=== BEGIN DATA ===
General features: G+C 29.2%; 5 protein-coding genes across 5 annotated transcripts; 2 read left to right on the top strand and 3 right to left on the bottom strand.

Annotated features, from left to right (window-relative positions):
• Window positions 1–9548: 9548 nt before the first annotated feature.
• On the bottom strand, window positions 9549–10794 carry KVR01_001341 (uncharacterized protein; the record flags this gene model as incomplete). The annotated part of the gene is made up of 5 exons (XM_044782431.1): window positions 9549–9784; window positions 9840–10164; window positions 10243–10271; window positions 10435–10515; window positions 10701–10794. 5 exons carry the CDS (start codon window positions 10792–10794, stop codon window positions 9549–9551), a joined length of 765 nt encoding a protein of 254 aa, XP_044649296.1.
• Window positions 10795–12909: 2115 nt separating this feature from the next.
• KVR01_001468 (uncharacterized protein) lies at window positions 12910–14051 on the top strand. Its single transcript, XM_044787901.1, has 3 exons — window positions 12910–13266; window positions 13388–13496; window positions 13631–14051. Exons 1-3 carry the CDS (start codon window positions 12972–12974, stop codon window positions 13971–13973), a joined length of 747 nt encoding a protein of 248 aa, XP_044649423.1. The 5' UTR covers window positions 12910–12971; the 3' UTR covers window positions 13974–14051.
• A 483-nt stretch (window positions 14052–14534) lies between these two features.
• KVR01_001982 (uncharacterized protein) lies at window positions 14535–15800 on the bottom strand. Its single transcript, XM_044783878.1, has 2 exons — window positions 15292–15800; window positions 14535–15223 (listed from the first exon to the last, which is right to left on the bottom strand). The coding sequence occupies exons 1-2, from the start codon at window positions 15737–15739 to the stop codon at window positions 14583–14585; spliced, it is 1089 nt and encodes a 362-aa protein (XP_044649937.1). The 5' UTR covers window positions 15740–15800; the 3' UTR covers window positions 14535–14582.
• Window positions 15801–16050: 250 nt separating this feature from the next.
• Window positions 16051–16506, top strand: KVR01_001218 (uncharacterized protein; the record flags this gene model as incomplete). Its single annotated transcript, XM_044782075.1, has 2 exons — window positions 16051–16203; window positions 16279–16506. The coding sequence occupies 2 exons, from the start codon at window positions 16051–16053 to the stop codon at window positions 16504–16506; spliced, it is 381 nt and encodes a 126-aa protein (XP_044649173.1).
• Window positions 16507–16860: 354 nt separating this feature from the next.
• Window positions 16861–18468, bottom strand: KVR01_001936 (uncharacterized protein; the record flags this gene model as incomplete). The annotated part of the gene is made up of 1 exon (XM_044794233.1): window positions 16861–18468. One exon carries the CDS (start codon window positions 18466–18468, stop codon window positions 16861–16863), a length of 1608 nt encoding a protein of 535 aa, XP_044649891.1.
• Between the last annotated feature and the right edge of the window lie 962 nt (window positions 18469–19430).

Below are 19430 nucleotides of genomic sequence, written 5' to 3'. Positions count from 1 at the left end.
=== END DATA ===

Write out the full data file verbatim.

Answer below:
General features: G+C 29.2%; 5 protein-coding genes across 5 annotated transcripts; 2 read left to right on the top strand and 3 right to left on the bottom strand.

Annotated features, from left to right (window-relative positions):
• Window positions 1–9548: 9548 nt before the first annotated feature.
• On the bottom strand, window positions 9549–10794 carry KVR01_001341 (uncharacterized protein; the record flags this gene model as incomplete). The annotated part of the gene is made up of 5 exons (XM_044782431.1): window positions 9549–9784; window positions 9840–10164; window positions 10243–10271; window positions 10435–10515; window positions 10701–10794. 5 exons carry the CDS (start codon window positions 10792–10794, stop codon window positions 9549–9551), a joined length of 765 nt encoding a protein of 254 aa, XP_044649296.1.
• Window positions 10795–12909: 2115 nt separating this feature from the next.
• KVR01_001468 (uncharacterized protein) lies at window positions 12910–14051 on the top strand. Its single transcript, XM_044787901.1, has 3 exons — window positions 12910–13266; window positions 13388–13496; window positions 13631–14051. Exons 1-3 carry the CDS (start codon window positions 12972–12974, stop codon window positions 13971–13973), a joined length of 747 nt encoding a protein of 248 aa, XP_044649423.1. The 5' UTR covers window positions 12910–12971; the 3' UTR covers window positions 13974–14051.
• A 483-nt stretch (window positions 14052–14534) lies between these two features.
• KVR01_001982 (uncharacterized protein) lies at window positions 14535–15800 on the bottom strand. Its single transcript, XM_044783878.1, has 2 exons — window positions 15292–15800; window positions 14535–15223 (listed from the first exon to the last, which is right to left on the bottom strand). The coding sequence occupies exons 1-2, from the start codon at window positions 15737–15739 to the stop codon at window positions 14583–14585; spliced, it is 1089 nt and encodes a 362-aa protein (XP_044649937.1). The 5' UTR covers window positions 15740–15800; the 3' UTR covers window positions 14535–14582.
• Window positions 15801–16050: 250 nt separating this feature from the next.
• Window positions 16051–16506, top strand: KVR01_001218 (uncharacterized protein; the record flags this gene model as incomplete). Its single annotated transcript, XM_044782075.1, has 2 exons — window positions 16051–16203; window positions 16279–16506. The coding sequence occupies 2 exons, from the start codon at window positions 16051–16053 to the stop codon at window positions 16504–16506; spliced, it is 381 nt and encodes a 126-aa protein (XP_044649173.1).
• Window positions 16507–16860: 354 nt separating this feature from the next.
• Window positions 16861–18468, bottom strand: KVR01_001936 (uncharacterized protein; the record flags this gene model as incomplete). The annotated part of the gene is made up of 1 exon (XM_044794233.1): window positions 16861–18468. One exon carries the CDS (start codon window positions 18466–18468, stop codon window positions 16861–16863), a length of 1608 nt encoding a protein of 535 aa, XP_044649891.1.
• Between the last annotated feature and the right edge of the window lie 962 nt (window positions 18469–19430).

Below are 19430 nucleotides of genomic sequence, written 5' to 3'. Positions count from 1 at the left end.